The violinist reflects on the prospects and attitudes of young musicians, as he remembers Isaac Stern in his 100th anniversary year


Pinchas Zukerman © Cheryl Mazak

Lots of young string players today watch clips on YouTube and say, ‘I want to be like that famous musician’. So they go and strive for that, but they find that it’s very disappointing. Making a career is just not as simple as that.

Part of it is ego. If someone says, ‘Oh, that was magnificent! That was the most wonderful concerto I’ve ever heard in my life!’ it goes to a person’s brain and is very hard to wash out. But it’s not realistic. You may be young and talented, but there’s no way that at 18 or 20 you can know what’s going to happen at 35 or 50. Then, all of a sudden, you wake up 10 years later, and the person you thought you were is gone. 

Part of the problem is society. My friend and mentor Isaac Stern knew that society is not good for talent. These young people need nurturing. And you need to slow down.

Read: ‘He could hear and see talent, and he loved it’ - Pinchas Zukerman remembers Isaac Stern

Watch: Violinist Pinchas Zukerman performs Tchaikovsky’s Sérénade mélancolique, op.26

I teach my students a whole bunch of different layers: in terms of understanding, and how to very simply make a living. Usually we ask the students once a year at the Manhattan School of Music, ‘What are you going to do when you leave school?’ My God, have I heard stories - they really don’t know. They have no idea, at 22, what they’re going to do. If you ask a 21-year-old, ‘Where do you think you’re going to be in five years from now,’ they get completely stuck.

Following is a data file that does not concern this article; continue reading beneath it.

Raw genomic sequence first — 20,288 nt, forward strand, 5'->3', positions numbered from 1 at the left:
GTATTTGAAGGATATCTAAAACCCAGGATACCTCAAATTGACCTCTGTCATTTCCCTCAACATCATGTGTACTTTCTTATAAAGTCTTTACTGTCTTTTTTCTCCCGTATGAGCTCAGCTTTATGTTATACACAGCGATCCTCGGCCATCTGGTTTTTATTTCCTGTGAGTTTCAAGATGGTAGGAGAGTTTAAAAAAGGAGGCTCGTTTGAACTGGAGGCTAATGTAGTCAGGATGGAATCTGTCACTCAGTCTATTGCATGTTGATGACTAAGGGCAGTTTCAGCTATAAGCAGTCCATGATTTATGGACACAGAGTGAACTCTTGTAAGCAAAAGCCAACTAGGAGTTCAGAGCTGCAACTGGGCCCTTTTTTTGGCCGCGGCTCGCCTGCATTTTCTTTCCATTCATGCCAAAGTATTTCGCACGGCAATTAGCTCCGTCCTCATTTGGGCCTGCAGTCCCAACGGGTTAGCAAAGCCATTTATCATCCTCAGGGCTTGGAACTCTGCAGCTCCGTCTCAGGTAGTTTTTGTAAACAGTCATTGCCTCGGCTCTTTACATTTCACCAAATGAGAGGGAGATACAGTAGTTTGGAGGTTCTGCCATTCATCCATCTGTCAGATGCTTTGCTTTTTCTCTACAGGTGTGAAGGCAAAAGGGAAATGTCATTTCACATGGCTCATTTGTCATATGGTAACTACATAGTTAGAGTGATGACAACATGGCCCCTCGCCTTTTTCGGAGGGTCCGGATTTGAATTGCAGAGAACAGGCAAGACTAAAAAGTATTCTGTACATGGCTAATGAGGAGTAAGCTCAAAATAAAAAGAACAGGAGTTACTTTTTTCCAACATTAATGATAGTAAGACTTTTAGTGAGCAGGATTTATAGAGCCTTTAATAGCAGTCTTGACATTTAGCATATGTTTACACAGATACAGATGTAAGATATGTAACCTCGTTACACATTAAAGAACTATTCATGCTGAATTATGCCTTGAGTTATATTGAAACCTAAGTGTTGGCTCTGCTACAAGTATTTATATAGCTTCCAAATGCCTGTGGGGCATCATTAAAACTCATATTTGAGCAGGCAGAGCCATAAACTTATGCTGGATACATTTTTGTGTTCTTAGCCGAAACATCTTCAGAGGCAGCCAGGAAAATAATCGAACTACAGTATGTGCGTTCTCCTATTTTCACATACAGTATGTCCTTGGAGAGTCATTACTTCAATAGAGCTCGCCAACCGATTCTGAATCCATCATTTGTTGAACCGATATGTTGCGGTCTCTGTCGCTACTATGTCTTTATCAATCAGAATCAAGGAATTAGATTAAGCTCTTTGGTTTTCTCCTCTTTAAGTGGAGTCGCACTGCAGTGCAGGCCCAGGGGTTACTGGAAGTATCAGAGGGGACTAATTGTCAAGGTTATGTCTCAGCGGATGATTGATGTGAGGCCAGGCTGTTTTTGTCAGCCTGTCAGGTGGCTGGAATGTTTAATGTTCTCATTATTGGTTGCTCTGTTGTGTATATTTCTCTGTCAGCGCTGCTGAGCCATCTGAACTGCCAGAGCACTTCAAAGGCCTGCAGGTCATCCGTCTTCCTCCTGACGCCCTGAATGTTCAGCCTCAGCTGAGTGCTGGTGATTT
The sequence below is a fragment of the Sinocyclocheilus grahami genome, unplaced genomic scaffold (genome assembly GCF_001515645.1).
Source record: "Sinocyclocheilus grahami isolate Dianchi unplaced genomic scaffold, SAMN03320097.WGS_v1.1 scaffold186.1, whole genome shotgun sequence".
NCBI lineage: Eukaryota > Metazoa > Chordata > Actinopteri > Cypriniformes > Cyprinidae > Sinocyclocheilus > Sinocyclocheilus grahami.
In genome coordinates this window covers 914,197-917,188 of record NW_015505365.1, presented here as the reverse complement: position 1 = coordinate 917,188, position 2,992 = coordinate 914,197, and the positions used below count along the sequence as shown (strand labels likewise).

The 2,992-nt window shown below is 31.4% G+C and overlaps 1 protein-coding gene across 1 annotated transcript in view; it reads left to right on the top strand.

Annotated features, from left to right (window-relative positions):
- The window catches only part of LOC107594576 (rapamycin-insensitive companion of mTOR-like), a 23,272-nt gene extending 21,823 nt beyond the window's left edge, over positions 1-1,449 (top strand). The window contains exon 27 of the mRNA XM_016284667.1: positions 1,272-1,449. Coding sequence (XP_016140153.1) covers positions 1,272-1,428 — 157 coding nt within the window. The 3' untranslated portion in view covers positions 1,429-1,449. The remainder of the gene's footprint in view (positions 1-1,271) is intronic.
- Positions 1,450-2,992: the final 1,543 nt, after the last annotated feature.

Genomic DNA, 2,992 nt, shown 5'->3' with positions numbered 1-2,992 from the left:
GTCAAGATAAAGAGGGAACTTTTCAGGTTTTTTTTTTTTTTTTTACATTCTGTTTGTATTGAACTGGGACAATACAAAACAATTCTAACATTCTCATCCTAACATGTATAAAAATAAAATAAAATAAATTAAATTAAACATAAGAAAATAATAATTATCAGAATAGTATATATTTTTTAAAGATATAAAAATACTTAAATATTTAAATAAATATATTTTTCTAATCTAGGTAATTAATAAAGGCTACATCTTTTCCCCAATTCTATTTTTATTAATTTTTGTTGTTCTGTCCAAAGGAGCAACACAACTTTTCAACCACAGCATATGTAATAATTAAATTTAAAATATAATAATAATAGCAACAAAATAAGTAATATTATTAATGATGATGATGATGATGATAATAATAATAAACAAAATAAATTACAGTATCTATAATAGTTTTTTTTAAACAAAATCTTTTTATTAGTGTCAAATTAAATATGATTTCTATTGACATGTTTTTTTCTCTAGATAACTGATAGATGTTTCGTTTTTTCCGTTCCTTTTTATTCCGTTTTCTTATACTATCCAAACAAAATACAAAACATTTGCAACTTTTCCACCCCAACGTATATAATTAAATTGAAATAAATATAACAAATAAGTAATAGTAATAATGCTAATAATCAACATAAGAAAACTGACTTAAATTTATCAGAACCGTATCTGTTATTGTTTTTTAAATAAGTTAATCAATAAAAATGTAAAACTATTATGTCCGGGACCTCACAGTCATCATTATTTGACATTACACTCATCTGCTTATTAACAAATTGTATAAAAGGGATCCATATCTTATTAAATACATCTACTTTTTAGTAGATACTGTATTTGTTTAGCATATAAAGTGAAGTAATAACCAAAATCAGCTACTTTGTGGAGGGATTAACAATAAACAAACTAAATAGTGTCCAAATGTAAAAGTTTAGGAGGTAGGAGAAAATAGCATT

These are the things we really need to dissect again, for the sake of the young, wonderful, vivacious, super person who wants to be in music. Because disappointment is the worst thing. And if you’re not prepared for that disappointment, you’re going to be in trouble.

Isaac Stern was so kind to a youngster like me who was coming up in the world - both he and his wife Vera. They were instrumental in doing such extraordinary things. It’s that belief in the human soul, in the human being, that will make it better for the next generation.

Interview by Pauline Harding

The Strad’s July 2020 issue celebrated the centenary of Isaac Stern with a focus on his chamber music collaborations, and contributions by violinists Midori, Pinchas Zukerman and Cho-Liang Lin. To read in full, click here to subscribe and login.